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In my specific case, I have an arduino and a servo motor.

  • Arduino is powered from PC via USB (5V).
  • Servo is powered from a separate AC-DC adapter because it needs more current.

In order to control the servo from Arduino, they must have common 0V, so grounds have to be connected. That part is clear.

My question is should I worry about current going through this ground-to-ground connection? In other words, can I consider those two voltage sources to be completely decoupled or is there a situation in which a voltage will be maintained between them by some external source?

Would it be a good idea or an extremely bad idea to place a resistor between the two grounds?

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    \$\begingroup\$ Always OK? Hell no! We had someone connecting car batteries in series, then planning to connect their -ve terminals together! But in your specific case, with two isolated supplies, yes. The only current in that ground connection will be the return from the Arduino -> servo signal - a tiny current. \$\endgroup\$ – Brian Drummond Jan 15 '16 at 22:44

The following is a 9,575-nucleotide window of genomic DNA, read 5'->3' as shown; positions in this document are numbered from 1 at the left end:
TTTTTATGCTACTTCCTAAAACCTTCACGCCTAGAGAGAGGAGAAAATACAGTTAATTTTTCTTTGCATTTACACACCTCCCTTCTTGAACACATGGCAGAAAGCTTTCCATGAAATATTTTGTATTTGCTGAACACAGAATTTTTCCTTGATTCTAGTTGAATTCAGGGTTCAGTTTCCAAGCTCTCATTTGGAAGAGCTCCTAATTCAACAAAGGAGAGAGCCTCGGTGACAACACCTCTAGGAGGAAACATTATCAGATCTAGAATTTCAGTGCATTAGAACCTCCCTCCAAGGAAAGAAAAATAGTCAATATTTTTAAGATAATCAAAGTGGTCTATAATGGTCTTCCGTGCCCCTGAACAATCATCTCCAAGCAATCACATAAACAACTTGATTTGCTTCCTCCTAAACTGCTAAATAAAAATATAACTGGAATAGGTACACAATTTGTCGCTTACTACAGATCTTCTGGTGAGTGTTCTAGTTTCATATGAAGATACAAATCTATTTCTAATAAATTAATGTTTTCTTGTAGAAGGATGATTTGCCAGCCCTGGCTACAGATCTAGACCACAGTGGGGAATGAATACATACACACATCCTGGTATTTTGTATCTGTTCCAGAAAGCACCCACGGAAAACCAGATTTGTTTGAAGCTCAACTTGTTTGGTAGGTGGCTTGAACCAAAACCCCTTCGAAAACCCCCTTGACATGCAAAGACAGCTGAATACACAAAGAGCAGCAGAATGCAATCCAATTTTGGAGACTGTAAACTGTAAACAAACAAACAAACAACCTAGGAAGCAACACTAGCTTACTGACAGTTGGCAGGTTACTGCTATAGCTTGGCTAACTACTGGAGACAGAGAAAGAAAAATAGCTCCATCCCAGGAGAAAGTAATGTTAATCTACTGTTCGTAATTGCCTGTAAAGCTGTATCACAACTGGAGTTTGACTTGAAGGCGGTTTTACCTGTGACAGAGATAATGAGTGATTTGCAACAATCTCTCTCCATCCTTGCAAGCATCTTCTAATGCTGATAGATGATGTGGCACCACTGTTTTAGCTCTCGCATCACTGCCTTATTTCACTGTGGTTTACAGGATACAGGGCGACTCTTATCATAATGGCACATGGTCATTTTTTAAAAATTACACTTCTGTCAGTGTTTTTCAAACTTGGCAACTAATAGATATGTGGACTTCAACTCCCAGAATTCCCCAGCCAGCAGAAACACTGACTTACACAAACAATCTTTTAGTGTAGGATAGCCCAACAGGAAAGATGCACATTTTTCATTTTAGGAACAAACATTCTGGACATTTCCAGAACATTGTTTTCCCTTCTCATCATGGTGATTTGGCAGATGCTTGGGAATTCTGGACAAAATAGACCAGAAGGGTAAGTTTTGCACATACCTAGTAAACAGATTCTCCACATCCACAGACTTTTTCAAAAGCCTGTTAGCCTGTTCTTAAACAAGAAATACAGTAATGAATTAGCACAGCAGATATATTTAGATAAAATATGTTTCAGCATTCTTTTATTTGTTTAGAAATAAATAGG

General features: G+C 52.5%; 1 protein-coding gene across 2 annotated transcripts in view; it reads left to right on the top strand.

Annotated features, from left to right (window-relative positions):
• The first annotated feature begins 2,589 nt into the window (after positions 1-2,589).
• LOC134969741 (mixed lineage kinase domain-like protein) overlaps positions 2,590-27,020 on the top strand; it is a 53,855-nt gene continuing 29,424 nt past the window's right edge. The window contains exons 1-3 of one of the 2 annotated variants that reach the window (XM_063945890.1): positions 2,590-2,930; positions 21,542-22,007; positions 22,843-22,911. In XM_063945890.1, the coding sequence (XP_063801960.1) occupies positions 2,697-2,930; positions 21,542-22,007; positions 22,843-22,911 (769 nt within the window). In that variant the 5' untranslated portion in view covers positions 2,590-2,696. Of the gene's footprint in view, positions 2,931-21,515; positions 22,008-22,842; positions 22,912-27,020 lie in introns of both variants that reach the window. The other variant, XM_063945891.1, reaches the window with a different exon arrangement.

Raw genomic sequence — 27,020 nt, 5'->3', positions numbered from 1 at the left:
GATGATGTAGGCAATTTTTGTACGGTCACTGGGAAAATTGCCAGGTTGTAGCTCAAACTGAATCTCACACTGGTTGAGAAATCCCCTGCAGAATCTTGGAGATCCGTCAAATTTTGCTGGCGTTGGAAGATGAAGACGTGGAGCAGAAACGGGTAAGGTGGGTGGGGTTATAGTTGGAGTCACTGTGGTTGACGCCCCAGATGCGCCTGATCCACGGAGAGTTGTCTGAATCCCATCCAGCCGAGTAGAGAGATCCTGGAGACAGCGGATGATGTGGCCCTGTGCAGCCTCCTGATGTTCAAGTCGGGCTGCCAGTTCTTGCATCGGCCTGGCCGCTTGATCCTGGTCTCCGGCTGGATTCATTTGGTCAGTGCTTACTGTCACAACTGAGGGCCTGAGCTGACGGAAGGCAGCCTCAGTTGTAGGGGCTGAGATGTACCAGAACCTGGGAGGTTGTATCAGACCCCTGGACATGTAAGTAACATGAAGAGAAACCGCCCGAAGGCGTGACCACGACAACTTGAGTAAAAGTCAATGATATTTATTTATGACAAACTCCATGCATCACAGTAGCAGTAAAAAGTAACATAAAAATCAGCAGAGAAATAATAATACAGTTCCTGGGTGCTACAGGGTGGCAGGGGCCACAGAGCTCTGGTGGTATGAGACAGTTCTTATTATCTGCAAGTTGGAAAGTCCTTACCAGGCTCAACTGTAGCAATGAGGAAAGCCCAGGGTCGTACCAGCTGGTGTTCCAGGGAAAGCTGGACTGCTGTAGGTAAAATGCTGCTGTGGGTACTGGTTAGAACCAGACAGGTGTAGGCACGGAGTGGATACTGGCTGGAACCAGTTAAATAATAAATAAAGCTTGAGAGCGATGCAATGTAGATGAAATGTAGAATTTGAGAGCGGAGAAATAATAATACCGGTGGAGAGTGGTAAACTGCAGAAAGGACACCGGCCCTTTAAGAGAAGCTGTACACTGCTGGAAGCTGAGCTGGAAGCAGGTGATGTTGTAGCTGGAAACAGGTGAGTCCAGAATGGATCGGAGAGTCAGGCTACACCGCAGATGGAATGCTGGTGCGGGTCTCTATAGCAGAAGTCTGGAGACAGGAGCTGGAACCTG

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It's OK if the two supplies are isolated from each other, ie. have no other common connection.

Most AC/DC adapters are 'double-insulated' and not connected to mains Ground. Provided that you only use such an adapter to power the servo it will should be OK. If your adapter has a ground pin connected to the mains socket then its output might be grounded. This could be a problem in a circuit that is sensitive to small differences in ground potential.

Most servos can handle a fair bit of noise on the power lines, so unless you have some high current equipment operating on the same circuit it shouldn't be affected by common ground noise.

Putting a small value resistor between grounds may help to reduce 'ground loop' current flowing through a sensitive device. The servo should still work with 200Ω or more of resistance in the signal path.

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  • \$\begingroup\$ Thanks. I tried a 220Ω and servo stopped working, but with 100Ω it was fine. I guess I'll leave the 100Ω there. I feel better with it than without it :) \$\endgroup\$ – zvone Jan 16 '16 at 9:56

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